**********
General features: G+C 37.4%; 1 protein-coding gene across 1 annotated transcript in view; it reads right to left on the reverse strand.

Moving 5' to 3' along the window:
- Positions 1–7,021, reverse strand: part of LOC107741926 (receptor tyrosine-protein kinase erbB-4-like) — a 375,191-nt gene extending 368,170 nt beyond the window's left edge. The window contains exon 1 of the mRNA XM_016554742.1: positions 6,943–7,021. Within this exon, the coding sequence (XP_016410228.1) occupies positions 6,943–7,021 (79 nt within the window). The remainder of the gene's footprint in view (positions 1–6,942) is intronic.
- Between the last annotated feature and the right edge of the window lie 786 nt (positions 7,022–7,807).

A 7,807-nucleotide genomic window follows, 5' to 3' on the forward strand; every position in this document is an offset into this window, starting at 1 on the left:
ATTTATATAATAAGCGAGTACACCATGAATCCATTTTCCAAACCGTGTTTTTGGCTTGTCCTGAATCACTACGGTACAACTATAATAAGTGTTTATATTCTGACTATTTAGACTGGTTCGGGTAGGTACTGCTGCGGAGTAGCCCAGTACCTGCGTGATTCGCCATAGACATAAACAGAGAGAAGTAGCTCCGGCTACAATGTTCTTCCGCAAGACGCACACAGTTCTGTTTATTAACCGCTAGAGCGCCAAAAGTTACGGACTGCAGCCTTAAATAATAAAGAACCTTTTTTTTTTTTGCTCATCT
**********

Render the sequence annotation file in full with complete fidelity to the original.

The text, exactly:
General features: G+C 37.4%; 1 protein-coding gene across 1 annotated transcript in view; it reads right to left on the reverse strand.

Moving 5' to 3' along the window:
- Positions 1–7,021, reverse strand: part of LOC107741926 (receptor tyrosine-protein kinase erbB-4-like) — a 375,191-nt gene extending 368,170 nt beyond the window's left edge. The window contains exon 1 of the mRNA XM_016554742.1: positions 6,943–7,021. Within this exon, the coding sequence (XP_016410228.1) occupies positions 6,943–7,021 (79 nt within the window). The remainder of the gene's footprint in view (positions 1–6,942) is intronic.
- Between the last annotated feature and the right edge of the window lie 786 nt (positions 7,022–7,807).

A 7,807-nucleotide genomic window follows, 5' to 3' on the forward strand; every position in this document is an offset into this window, starting at 1 on the left:
ATTTATATAATAAGCGAGTACACCATGAATCCATTTTCCAAACCGTGTTTTTGGCTTGTCCTGAATCACTACGGTACAACTATAATAAGTGTTTATATTCTGACTATTTAGACTGGTTCGGGTAGGTACTGCTGCGGAGTAGCCCAGTACCTGCGTGATTCGCCATAGACATAAACAGAGAGAAGTAGCTCCGGCTACAATGTTCTTCCGCAAGACGCACACAGTTCTGTTTATTAACCGCTAGAGCGCCAAAAGTTACGGACTGCAGCCTTAAATAATAAAGAACCTTTTTTTTTTTTGCTCATCT